To speak of “God” properly—in a way, that is, consonant with the teachings of orthodox Judaism, Christianity, Islam, Sikhism, Vedantic and Bhaktic Hinduism, Bahá’í, much of antique paganism, and so forth—is to speak of the one infinite ground of all that is: eternal, omniscient, omnipotent, omnipresent, uncreated, uncaused, perfectly transcendent of all things and for that very reason absolutely immanent to all things.
God so understood is neither some particular thing posed over against the created universe, in addition to it, nor is he the universe itself. He is not a being, at least not in the way that a tree, a clock, or a god is; he is not one more object in the inventory of things that are. He is the infinite wellspring of all that is, in whom all things live and move and have their being. He may be said to be “beyond being,” if by “being” one means the totality of finite things, but also may be called “being itself,” in that he is the inexhaustible source of all reality, the absolute upon which the contingent is always utterly dependent, the unity underlying all things.” —David Bentley Hart | God, Gods, and Fairies | First Things
physical—like sun and wine and grapes and perfect serenity and
intense vitality combined.” —Virginia Woolf on reading Marcel Proust
Be saved? It is not easy
To believe in unknowable justice
Or pray in the name of a love
Whose name one’s forgotten: libera
Me, libera C (dear C)
And all poor s-o-b’s who never
Do anything properly, spare
Us in the youngest day when all are
Shaken awake, facts are facts,
(And I shall know exactly what happened
Today between noon and three)
That we, too, may come to the picnic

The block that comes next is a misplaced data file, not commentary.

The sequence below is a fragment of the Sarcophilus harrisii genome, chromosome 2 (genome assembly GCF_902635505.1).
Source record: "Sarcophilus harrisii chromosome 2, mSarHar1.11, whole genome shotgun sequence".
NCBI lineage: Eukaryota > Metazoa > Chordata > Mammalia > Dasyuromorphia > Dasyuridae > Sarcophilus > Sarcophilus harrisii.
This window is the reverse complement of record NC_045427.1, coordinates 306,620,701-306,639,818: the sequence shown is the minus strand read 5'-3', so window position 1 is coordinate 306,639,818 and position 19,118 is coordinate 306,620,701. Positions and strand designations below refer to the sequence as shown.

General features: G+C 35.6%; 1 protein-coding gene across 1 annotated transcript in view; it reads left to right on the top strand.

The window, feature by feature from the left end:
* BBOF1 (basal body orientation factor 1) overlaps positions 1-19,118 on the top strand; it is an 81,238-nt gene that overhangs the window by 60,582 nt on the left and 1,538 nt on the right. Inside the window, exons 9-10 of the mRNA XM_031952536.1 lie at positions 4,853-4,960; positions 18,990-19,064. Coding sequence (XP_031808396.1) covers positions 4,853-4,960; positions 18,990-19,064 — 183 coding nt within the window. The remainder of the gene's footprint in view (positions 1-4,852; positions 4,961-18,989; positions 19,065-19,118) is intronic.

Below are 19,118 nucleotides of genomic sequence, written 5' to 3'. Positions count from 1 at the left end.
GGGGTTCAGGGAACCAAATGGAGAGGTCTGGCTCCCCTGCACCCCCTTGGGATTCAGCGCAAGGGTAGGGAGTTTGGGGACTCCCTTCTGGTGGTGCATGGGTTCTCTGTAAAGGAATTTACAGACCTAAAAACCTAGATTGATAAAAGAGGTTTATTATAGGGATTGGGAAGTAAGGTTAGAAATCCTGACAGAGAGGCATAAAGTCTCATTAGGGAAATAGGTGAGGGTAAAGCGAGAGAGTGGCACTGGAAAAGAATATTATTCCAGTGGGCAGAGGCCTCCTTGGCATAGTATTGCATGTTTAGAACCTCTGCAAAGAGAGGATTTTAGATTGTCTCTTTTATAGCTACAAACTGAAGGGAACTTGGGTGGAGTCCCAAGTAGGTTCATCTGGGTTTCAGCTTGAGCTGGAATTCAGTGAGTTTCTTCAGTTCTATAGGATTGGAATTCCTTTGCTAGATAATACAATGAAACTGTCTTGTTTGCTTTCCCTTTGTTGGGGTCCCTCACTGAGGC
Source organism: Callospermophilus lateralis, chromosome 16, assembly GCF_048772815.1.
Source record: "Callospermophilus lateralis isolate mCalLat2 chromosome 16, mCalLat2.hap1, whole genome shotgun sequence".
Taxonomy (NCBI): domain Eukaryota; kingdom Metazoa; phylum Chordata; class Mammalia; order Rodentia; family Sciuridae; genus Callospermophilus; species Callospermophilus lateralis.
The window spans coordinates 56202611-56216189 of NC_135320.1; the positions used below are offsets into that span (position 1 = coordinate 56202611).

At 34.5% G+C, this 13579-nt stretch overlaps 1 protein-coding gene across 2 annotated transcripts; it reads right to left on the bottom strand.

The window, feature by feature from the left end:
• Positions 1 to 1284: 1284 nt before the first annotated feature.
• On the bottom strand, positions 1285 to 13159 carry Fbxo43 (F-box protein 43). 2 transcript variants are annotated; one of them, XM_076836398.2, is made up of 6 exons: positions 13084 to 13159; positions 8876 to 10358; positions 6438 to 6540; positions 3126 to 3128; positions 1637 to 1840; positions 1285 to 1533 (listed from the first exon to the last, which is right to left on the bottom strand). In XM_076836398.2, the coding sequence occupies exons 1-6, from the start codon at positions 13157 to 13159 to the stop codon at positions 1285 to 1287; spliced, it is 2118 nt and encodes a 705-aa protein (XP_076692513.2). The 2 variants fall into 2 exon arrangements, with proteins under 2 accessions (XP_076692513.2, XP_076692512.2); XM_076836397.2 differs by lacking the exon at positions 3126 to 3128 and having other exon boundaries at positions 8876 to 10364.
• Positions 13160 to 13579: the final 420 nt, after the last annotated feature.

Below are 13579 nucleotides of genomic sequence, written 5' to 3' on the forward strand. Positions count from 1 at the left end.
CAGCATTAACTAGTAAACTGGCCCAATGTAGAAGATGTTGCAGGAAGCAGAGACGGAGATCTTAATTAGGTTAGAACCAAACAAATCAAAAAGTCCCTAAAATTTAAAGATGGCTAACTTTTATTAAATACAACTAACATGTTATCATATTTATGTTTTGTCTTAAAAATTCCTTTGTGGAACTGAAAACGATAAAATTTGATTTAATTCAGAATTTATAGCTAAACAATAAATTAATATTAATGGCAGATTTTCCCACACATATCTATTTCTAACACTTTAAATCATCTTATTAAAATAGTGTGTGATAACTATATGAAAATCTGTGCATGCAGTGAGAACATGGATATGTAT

With nothing to hide, join the dance
As it moves in perichoresis,
Turns about the abiding tree.” —W. H. Auden, from “Compline,” in Horae Canonicae
At the time of my baptism the church’s teaching on homosexuality was one of the ones I understood the least. I thoroughly embarrassed myself in a conversation with one of my relatives, who tried to figure out why I was joining this repressive religion. I tried to explain something about how God could give infertile heterosexual couples a baby if He wanted to, and my relative, unsurprisingly, asked why He couldn’t give a gay couple a baby. The true answer was that I didn’t understand the teaching, but had agreed to accept it as the cost of being Catholic. To receive the Eucharist I had to sign on the dotted line (they make you say, “I believe all that the Catholic Church believes and teaches” when they bring you into the fold), and I longed intensely for the Eucharist, so I figured, everybody has to sacrifice something. God doesn’t promise that He’ll only ask you for the sacrifices you agree with and understand.
At the moment I do think I understand the Church’s teaching better than I did then—but check back with me in a few years. Right now, the Biblical witness seems pretty clear. Both opposite-sex and same-sex love are used, in the Bible, as images of God’s love. The opposite-sex love is found in marriage—sexually exclusive marriage, an image which recurs not only in the Song of Songs but in the prophets and in the New Testament—and the same-sex love is friendship. Both of these forms of love are considered real and beautiful; neither is better than the other. But they’re not interchangeable. Moreover, Genesis names sexual difference as the only difference which was present in Eden. There were no racial differences, no age difference, no children and therefore no parents. Regardless of how literally you want to take the creation narratives, the Bible sets apart sexual difference as a uniquely profound form of difference. Marriage, as the union of man and woman, represents communion with the Other in a way which makes it an especially powerful image of the way we can commune with the God who remains Other. That’s a quick and dirty summary, but it seems to me more responsive to the texts, more willing to defer to historical Christian witness, and more attuned to the importance and meaning of our bodies than most of the defenses I’ve read of Christian gay marriage.” —Eve Tushnet, “I’m Gay, but I’m Not Switching to a Church That Supports Gay Marriage” (via wesleyhill)